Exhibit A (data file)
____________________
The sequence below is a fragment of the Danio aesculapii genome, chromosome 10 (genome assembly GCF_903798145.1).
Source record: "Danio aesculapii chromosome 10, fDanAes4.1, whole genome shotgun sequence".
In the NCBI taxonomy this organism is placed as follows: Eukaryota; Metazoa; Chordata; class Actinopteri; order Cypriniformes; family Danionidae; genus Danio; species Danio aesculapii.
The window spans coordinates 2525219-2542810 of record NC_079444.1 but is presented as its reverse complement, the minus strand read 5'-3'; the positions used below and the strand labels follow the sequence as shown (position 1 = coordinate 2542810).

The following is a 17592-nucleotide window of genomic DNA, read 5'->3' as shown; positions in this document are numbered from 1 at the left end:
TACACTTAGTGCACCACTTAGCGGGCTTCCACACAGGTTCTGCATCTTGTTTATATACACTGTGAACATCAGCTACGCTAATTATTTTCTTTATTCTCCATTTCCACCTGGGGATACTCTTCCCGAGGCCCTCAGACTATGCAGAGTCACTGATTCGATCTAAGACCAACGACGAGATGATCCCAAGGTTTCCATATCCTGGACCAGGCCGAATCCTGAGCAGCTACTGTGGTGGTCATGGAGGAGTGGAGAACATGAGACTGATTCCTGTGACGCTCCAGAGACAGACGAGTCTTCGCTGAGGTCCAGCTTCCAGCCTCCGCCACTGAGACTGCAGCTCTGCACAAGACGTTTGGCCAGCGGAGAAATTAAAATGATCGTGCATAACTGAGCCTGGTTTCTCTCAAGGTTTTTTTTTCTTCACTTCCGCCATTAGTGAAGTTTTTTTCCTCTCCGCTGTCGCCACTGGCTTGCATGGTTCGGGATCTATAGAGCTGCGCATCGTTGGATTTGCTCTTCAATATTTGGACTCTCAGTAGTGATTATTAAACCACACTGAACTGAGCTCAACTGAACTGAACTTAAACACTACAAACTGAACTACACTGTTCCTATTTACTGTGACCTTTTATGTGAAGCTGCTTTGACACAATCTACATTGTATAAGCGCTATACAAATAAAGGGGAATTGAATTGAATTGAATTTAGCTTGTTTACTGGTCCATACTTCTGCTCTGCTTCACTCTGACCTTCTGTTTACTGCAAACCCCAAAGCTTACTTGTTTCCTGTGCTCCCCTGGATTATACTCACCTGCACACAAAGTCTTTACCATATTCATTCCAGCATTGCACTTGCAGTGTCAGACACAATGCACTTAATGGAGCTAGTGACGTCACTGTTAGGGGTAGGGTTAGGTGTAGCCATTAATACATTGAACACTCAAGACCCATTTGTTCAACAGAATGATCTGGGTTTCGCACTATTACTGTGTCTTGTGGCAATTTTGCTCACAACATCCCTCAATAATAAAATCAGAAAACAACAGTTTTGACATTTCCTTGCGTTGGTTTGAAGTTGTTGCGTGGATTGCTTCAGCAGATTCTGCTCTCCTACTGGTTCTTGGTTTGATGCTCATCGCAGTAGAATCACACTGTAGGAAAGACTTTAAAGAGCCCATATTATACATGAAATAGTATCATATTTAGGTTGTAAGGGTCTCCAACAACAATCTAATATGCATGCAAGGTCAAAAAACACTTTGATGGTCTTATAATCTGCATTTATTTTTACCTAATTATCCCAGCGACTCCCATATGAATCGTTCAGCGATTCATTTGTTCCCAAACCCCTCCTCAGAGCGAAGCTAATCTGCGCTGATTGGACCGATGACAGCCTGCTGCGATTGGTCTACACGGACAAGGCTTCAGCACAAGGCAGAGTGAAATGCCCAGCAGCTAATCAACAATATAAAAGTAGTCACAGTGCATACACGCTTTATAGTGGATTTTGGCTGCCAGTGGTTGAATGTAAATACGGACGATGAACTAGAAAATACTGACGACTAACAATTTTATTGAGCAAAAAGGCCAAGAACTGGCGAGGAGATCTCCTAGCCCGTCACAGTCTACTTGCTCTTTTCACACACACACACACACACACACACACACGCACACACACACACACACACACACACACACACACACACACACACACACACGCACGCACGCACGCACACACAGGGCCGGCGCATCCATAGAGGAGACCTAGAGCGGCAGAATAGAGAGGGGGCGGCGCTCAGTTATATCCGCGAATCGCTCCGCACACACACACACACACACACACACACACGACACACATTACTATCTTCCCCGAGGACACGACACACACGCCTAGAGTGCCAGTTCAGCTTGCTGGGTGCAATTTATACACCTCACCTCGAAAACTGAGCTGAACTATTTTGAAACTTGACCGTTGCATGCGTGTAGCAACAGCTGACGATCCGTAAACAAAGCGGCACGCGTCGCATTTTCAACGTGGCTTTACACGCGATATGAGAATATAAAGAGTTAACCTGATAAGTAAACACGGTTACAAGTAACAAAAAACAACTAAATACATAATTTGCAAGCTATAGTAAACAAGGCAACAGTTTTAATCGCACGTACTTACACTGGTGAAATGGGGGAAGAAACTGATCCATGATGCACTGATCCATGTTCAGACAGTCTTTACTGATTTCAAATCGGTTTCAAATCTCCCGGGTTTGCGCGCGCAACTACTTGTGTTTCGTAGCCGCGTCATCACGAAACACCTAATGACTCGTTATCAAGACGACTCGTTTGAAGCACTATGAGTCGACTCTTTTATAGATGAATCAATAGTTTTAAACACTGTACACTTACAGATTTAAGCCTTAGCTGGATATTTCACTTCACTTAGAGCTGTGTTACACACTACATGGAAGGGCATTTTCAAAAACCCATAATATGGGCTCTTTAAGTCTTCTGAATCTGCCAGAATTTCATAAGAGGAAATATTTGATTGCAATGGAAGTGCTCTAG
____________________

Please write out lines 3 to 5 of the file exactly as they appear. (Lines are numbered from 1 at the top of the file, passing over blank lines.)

In the NCBI taxonomy this organism is placed as follows: Eukaryota; Metazoa; Chordata; class Actinopteri; order Cypriniformes; family Danionidae; genus Danio; species Danio aesculapii.
The window spans coordinates 2525219-2542810 of record NC_079444.1 but is presented as its reverse complement, the minus strand read 5'-3'; the positions used below and the strand labels follow the sequence as shown (position 1 = coordinate 2542810).

The following is a 17592-nucleotide window of genomic DNA, read 5'->3' as shown; positions in this document are numbered from 1 at the left end: